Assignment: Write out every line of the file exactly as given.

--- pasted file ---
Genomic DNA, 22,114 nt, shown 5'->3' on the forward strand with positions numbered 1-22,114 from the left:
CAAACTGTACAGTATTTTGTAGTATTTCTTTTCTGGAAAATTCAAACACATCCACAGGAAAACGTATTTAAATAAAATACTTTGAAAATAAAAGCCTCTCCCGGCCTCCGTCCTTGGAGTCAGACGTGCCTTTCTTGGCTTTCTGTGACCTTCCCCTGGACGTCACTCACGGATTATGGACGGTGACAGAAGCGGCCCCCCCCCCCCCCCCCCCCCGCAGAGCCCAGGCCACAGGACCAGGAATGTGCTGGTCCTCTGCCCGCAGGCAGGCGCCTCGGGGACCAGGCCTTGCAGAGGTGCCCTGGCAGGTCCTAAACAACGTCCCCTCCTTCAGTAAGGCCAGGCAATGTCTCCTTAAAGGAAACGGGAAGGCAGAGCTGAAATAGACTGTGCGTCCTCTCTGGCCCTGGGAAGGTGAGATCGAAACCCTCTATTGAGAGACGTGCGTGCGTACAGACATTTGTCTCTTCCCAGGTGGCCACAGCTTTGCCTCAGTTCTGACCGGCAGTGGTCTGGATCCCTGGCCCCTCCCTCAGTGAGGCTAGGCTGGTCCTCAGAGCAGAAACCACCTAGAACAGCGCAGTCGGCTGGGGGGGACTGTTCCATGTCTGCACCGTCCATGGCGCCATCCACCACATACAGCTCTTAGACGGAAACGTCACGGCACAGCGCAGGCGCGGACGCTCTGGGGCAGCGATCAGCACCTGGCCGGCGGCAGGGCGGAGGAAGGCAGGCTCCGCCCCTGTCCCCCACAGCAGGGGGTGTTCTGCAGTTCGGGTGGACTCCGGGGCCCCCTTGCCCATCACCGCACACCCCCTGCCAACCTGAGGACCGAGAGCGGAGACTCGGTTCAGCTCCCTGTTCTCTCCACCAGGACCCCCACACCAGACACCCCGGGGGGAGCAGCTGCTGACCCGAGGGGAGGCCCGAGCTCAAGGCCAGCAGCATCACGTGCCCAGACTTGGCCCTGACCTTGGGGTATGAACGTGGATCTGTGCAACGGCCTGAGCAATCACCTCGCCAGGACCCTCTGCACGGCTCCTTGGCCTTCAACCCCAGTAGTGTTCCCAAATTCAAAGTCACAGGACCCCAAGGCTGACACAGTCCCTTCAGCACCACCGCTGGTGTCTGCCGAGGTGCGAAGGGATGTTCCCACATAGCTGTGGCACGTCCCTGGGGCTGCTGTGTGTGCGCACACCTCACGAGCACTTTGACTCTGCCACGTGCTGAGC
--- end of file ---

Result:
Genomic DNA, 22,114 nt, shown 5'->3' on the forward strand with positions numbered 1-22,114 from the left:
CAAACTGTACAGTATTTTGTAGTATTTCTTTTCTGGAAAATTCAAACACATCCACAGGAAAACGTATTTAAATAAAATACTTTGAAAATAAAAGCCTCTCCCGGCCTCCGTCCTTGGAGTCAGACGTGCCTTTCTTGGCTTTCTGTGACCTTCCCCTGGACGTCACTCACGGATTATGGACGGTGACAGAAGCGGCCCCCCCCCCCCCCCCCCCCCGCAGAGCCCAGGCCACAGGACCAGGAATGTGCTGGTCCTCTGCCCGCAGGCAGGCGCCTCGGGGACCAGGCCTTGCAGAGGTGCCCTGGCAGGTCCTAAACAACGTCCCCTCCTTCAGTAAGGCCAGGCAATGTCTCCTTAAAGGAAACGGGAAGGCAGAGCTGAAATAGACTGTGCGTCCTCTCTGGCCCTGGGAAGGTGAGATCGAAACCCTCTATTGAGAGACGTGCGTGCGTACAGACATTTGTCTCTTCCCAGGTGGCCACAGCTTTGCCTCAGTTCTGACCGGCAGTGGTCTGGATCCCTGGCCCCTCCCTCAGTGAGGCTAGGCTGGTCCTCAGAGCAGAAACCACCTAGAACAGCGCAGTCGGCTGGGGGGGACTGTTCCATGTCTGCACCGTCCATGGCGCCATCCACCACATACAGCTCTTAGACGGAAACGTCACGGCACAGCGCAGGCGCGGACGCTCTGGGGCAGCGATCAGCACCTGGCCGGCGGCAGGGCGGAGGAAGGCAGGCTCCGCCCCTGTCCCCCACAGCAGGGGGTGTTCTGCAGTTCGGGTGGACTCCGGGGCCCCCTTGCCCATCACCGCACACCCCCTGCCAACCTGAGGACCGAGAGCGGAGACTCGGTTCAGCTCCCTGTTCTCTCCACCAGGACCCCCACACCAGACACCCCGGGGGGAGCAGCTGCTGACCCGAGGGGAGGCCCGAGCTCAAGGCCAGCAGCATCACGTGCCCAGACTTGGCCCTGACCTTGGGGTATGAACGTGGATCTGTGCAACGGCCTGAGCAATCACCTCGCCAGGACCCTCTGCACGGCTCCTTGGCCTTCAACCCCAGTAGTGTTCCCAAATTCAAAGTCACAGGACCCCAAGGCTGACACAGTCCCTTCAGCACCACCGCTGGTGTCTGCCGAGGTGCGAAGGGATGTTCCCACATAGCTGTGGCACGTCCCTGGGGCTGCTGTGTGTGCGCACACCTCACGAGCACTTTGACTCTGCCACGTGCTGAGC